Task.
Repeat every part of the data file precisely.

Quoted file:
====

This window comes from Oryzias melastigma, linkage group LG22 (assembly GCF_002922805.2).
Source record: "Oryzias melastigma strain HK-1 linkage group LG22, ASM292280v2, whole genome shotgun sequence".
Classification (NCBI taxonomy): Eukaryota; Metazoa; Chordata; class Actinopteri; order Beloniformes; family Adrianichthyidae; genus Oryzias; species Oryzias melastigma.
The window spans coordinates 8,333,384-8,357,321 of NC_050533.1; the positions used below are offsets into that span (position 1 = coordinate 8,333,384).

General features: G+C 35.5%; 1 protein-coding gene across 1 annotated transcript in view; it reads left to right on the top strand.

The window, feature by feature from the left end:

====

This window comes from Oryzias melastigma, linkage group LG22 (assembly GCF_002922805.2).
Source record: "Oryzias melastigma strain HK-1 linkage group LG22, ASM292280v2, whole genome shotgun sequence".
Classification (NCBI taxonomy): Eukaryota; Metazoa; Chordata; class Actinopteri; order Beloniformes; family Adrianichthyidae; genus Oryzias; species Oryzias melastigma.
The window spans coordinates 8,333,384-8,357,321 of NC_050533.1; the positions used below are offsets into that span (position 1 = coordinate 8,333,384).

General features: G+C 35.5%; 1 protein-coding gene across 1 annotated transcript in view; it reads left to right on the top strand.

The window, feature by feature from the left end: